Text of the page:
Posts Tagged ‘Angela Davis-Gardner’

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Interview: Angela Davis-Gardner, author of Butterfly’s Child

April 26, 2011

After a performance of Puccini’s Madama Butterfly several years ago, a friend turned to novelist Angela Davis-Gardner and asked, “What to you think happened next?” And so was planted the seed for Davis-Gardner’s next novel, the recently released Butterfly’s Child.

Davis-Gardner, a professor emerita at North Carolina State University and now the author of four novels, had already explored the intersection of U.S. and Japanese cultures in her previous book, Plum Wine, a BookSense pick and paperback bestseller. In Butterfly’s Child, she takes the elements of Puccini’s famous opera — a U.S. Navy lieutenant, a Japanese geisha, their young son, and the lieutenant’s betrayal with the American woman who becomes his bride — and crafts a multi-layered “what if?” More than speculative literary gamesmanship, the historical novel becomes a gripping domestic drama in its own right and the story of one young man trying to get back to his roots and to himself.

I had the great opportunity to interview Davis-Gardner for this month’s edition of The Writer’s Center podcast. Check it out for yourself! — Art Taylor

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Marianne Gingher On “Long Story Short”

September 13, 2009

Long Story Short: Flash Fiction by Sixty-Five of North Carolina’s Finest Writers offers a concise, comprehensive, and compulsively readable collection of short-short stories. Concise on two counts: In total, the stories number less than 200 pages, and the longest of the stories is less than 1,700 words (the shortest is a mere 95). Comprehensive: The authors featured here make up a who’s who of writers with ties to the Old North State, including Russell Banks, Doris Betts, Will Blythe, Wendy Brenner, Orson Scott Card, Fred Chappell, Angela Davis-Gardner, Sarah Dessen, Pamela Duncan, Pam Durban, Clyde Edgerton, Philip Gerard, Gail Godwin, Randall Kenan, John Kessel, Michael Malone, Doug Marlette, Margaret Maron, Jill McCorkle, Lydia Millet, Robert Morgan, Michael Parker, Bland Simpson, Lee Smith, June Spence, Elizabeth Spencer, and Daniel Wallace, just to sample the list of contributors. And as for compulsively readable: Despite the pile of books I should have read first, as soon as Long Story Short arrived in the mail, I couldn’t resist reading at least one of the stories. Since that one was so short, I tried another. And then a third. And, as with a box of bon-bons, before I knew it….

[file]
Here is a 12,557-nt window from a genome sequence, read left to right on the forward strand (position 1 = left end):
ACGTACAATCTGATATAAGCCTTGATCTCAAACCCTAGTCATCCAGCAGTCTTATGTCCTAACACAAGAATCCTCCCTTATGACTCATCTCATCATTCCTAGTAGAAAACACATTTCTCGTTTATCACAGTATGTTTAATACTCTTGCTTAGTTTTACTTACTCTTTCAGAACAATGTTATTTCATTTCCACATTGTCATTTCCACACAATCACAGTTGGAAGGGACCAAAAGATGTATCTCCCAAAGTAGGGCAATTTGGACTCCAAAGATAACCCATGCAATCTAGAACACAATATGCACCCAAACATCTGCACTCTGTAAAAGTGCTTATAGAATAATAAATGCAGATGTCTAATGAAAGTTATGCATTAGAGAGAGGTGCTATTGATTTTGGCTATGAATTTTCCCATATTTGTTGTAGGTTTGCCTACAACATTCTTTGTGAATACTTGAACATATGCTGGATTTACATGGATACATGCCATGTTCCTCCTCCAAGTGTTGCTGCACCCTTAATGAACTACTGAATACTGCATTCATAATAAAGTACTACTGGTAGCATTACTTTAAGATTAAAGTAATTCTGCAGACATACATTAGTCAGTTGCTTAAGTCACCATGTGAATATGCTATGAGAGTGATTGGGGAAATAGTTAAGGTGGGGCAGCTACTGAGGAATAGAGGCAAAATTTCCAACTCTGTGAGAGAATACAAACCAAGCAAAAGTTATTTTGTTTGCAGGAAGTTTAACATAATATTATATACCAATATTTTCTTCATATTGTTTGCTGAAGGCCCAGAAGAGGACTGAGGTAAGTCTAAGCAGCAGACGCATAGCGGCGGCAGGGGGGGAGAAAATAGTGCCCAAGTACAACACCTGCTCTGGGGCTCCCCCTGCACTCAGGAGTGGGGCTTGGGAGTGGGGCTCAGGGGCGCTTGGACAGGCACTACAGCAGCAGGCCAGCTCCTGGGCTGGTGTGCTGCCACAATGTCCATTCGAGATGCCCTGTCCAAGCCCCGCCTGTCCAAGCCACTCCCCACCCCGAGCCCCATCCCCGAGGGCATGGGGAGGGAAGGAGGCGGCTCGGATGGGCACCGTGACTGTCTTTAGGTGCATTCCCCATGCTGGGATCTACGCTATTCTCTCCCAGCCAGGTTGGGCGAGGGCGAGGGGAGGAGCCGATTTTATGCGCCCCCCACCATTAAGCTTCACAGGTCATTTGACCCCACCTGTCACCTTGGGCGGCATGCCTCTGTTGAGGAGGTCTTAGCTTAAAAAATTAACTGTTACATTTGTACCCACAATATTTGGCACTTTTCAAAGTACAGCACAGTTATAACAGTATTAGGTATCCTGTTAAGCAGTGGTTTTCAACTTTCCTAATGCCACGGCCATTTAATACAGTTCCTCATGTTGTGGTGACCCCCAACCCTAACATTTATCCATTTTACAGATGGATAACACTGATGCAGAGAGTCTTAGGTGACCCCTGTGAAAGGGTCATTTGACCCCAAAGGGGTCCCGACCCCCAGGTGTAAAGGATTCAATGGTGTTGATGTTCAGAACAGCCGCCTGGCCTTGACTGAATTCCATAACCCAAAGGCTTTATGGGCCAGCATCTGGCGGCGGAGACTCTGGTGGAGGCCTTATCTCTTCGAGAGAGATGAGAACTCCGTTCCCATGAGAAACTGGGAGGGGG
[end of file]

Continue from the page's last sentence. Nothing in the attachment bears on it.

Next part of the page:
The anthology, edited by Marianne Gingher (who also contributes a story) and published by the University of North Carolina Press, is a timely one. While Gingher points out in her introduction that short-shorts are as old as Aesop, there seems to be a growing trend toward the popularity of very short fiction in all of its forms: flash fiction, sudden fiction, microfiction, even twitter fiction and hint fiction. While many of the stories in this collection tend toward the traditional, to my mind, the book as a whole offers an array of different storytelling strategies and narrative structures, and they’re short enough that you’re able to re-read them easily to figure out how they work. Pam Durban’s “Island,” for example, struck me as so marvelous when I read it the first time that I turned around and read it again, aloud, to my wife. (And the stories are ripe for discussion too: Tara (a flash fiction writer herself) and I disagreed about whether Durban’s piece was as effective as it could be — where the heart of it was, where it might have been cut further, how it all played out.)

Today (Sunday, September 13), Gingher debuted the new collection on the closing day of the North Carolina Literary Festival, and tonight the book will be the focus of the Chapel Hill Public Library Foundation’s 50th anniversary, but even if you miss those events, there are plenty more opportunities to catch readings by the contributors. (See a full list at the bottom of this post.) In advance of the NCLF, Gingher and I talked about the book via email, and I’m grateful for her time (especially in the midst of all the festival’s busy-ness!) and glad to share our interview here.
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